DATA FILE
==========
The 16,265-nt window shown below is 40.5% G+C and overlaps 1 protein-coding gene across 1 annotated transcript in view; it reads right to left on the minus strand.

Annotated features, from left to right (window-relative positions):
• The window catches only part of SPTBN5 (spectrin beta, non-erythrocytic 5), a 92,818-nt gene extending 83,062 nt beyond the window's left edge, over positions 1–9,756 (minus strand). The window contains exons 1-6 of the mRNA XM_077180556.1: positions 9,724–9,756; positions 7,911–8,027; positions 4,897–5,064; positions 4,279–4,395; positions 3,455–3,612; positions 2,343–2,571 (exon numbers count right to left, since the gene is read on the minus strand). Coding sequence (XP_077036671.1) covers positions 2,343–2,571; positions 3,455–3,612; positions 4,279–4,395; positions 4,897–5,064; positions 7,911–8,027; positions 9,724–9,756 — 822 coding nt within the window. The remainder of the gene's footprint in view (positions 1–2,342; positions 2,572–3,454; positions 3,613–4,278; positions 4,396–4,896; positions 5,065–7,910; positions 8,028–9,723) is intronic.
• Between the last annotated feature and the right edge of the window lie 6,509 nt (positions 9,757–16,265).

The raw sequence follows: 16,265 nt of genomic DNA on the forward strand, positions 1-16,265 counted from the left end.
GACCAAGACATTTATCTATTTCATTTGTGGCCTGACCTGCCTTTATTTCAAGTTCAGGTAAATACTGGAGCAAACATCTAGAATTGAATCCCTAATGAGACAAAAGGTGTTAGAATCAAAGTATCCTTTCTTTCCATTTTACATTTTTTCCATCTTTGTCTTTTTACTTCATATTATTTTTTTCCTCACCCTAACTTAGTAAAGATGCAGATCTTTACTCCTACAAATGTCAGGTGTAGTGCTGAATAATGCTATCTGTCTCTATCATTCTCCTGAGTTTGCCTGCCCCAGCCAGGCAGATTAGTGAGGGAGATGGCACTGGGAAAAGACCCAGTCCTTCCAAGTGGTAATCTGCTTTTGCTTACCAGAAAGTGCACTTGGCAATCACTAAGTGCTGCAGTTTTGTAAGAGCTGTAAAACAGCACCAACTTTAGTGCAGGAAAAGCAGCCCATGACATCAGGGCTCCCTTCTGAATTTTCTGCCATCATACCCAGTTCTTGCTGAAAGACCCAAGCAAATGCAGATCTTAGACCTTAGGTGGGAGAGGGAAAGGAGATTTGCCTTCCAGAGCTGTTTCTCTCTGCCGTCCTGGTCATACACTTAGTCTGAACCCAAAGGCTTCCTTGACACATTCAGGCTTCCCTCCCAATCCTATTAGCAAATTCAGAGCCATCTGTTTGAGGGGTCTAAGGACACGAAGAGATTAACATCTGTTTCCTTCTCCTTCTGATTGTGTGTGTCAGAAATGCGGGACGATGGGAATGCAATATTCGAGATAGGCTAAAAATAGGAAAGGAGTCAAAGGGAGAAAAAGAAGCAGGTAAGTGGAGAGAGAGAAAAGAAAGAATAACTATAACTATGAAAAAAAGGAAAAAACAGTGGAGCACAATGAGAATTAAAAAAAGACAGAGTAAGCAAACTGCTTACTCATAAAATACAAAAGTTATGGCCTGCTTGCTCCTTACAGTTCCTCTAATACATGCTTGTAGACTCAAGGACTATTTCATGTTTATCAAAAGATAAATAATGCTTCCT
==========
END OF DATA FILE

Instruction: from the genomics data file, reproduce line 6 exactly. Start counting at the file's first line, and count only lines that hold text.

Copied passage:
GACCAAGACATTTATCTATTTCATTTGTGGCCTGACCTGCCTTTATTTCAAGTTCAGGTAAATACTGGAGCAAACATCTAGAATTGAATCCCTAATGAGACAAAAGGTGTTAGAATCAAAGTATCCTTTCTTTCCATTTTACATTTTTTCCATCTTTGTCTTTTTACTTCATATTATTTTTTTCCTCACCCTAACTTAGTAAAGATGCAGATCTTTACTCCTACAAATGTCAGGTGTAGTGCTGAATAATGCTATCTGTCTCTATCATTCTCCTGAGTTTGCCTGCCCCAGCCAGGCAGATTAGTGAGGGAGATGGCACTGGGAAAAGACCCAGTCCTTCCAAGTGGTAATCTGCTTTTGCTTACCAGAAAGTGCACTTGGCAATCACTAAGTGCTGCAGTTTTGTAAGAGCTGTAAAACAGCACCAACTTTAGTGCAGGAAAAGCAGCCCATGACATCAGGGCTCCCTTCTGAATTTTCTGCCATCATACCCAGTTCTTGCTGAAAGACCCAAGCAAATGCAGATCTTAGACCTTAGGTGGGAGAGGGAAAGGAGATTTGCCTTCCAGAGCTGTTTCTCTCTGCCGTCCTGGTCATACACTTAGTCTGAACCCAAAGGCTTCCTTGACACATTCAGGCTTCCCTCCCAATCCTATTAGCAAATTCAGAGCCATCTGTTTGAGGGGTCTAAGGACACGAAGAGATTAACATCTGTTTCCTTCTCCTTCTGATTGTGTGTGTCAGAAATGCGGGACGATGGGAATGCAATATTCGAGATAGGCTAAAAATAGGAAAGGAGTCAAAGGGAGAAAAAGAAGCAGGTAAGTGGAGAGAGAGAAAAGAAAGAATAACTATAACTATGAAAAAAAGGAAAAAACAGTGGAGCACAATGAGAATTAAAAAAAGACAGAGTAAGCAAACTGCTTACTCATAAAATACAAAAGTTATGGCCTGCTTGCTCCTTACAGTTCCTCTAATACATGCTTGTAGACTCAAGGACTATTTCATGTTTATCAAAAGATAAATAATGCTTCCT